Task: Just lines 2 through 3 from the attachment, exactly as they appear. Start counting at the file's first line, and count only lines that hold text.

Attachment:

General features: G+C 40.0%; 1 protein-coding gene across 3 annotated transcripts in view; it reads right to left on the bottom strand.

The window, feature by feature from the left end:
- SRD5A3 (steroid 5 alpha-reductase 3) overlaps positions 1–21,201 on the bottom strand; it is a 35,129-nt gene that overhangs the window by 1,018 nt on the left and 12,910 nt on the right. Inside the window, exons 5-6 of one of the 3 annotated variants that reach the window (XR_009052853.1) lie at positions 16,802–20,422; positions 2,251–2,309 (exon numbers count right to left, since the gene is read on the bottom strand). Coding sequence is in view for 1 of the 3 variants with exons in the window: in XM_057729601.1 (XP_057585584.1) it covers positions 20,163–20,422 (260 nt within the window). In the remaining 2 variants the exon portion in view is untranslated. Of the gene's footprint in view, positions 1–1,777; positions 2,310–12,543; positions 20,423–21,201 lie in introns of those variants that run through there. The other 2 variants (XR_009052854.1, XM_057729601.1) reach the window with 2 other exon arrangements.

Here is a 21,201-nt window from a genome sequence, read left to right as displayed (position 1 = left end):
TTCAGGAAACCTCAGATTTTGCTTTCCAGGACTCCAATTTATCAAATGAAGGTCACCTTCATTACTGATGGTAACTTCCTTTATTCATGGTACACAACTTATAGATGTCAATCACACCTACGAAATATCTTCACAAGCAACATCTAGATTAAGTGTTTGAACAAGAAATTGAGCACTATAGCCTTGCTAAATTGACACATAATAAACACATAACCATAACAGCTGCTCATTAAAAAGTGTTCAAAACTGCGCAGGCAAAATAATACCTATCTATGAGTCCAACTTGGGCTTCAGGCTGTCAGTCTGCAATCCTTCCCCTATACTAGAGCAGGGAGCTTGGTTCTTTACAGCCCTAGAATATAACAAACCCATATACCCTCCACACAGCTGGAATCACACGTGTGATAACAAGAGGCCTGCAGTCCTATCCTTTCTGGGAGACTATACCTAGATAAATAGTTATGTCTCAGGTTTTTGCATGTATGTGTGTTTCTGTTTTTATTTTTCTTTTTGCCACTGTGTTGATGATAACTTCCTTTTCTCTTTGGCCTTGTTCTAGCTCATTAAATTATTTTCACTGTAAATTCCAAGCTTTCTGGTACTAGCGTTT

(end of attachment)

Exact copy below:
The window, feature by feature from the left end:
- SRD5A3 (steroid 5 alpha-reductase 3) overlaps positions 1–21,201 on the bottom strand; it is a 35,129-nt gene that overhangs the window by 1,018 nt on the left and 12,910 nt on the right. Inside the window, exons 5-6 of one of the 3 annotated variants that reach the window (XR_009052853.1) lie at positions 16,802–20,422; positions 2,251–2,309 (exon numbers count right to left, since the gene is read on the bottom strand). Coding sequence is in view for 1 of the 3 variants with exons in the window: in XM_057729601.1 (XP_057585584.1) it covers positions 20,163–20,422 (260 nt within the window). In the remaining 2 variants the exon portion in view is untranslated. Of the gene's footprint in view, positions 1–1,777; positions 2,310–12,543; positions 20,423–21,201 lie in introns of those variants that run through there. The other 2 variants (XR_009052854.1, XM_057729601.1) reach the window with 2 other exon arrangements.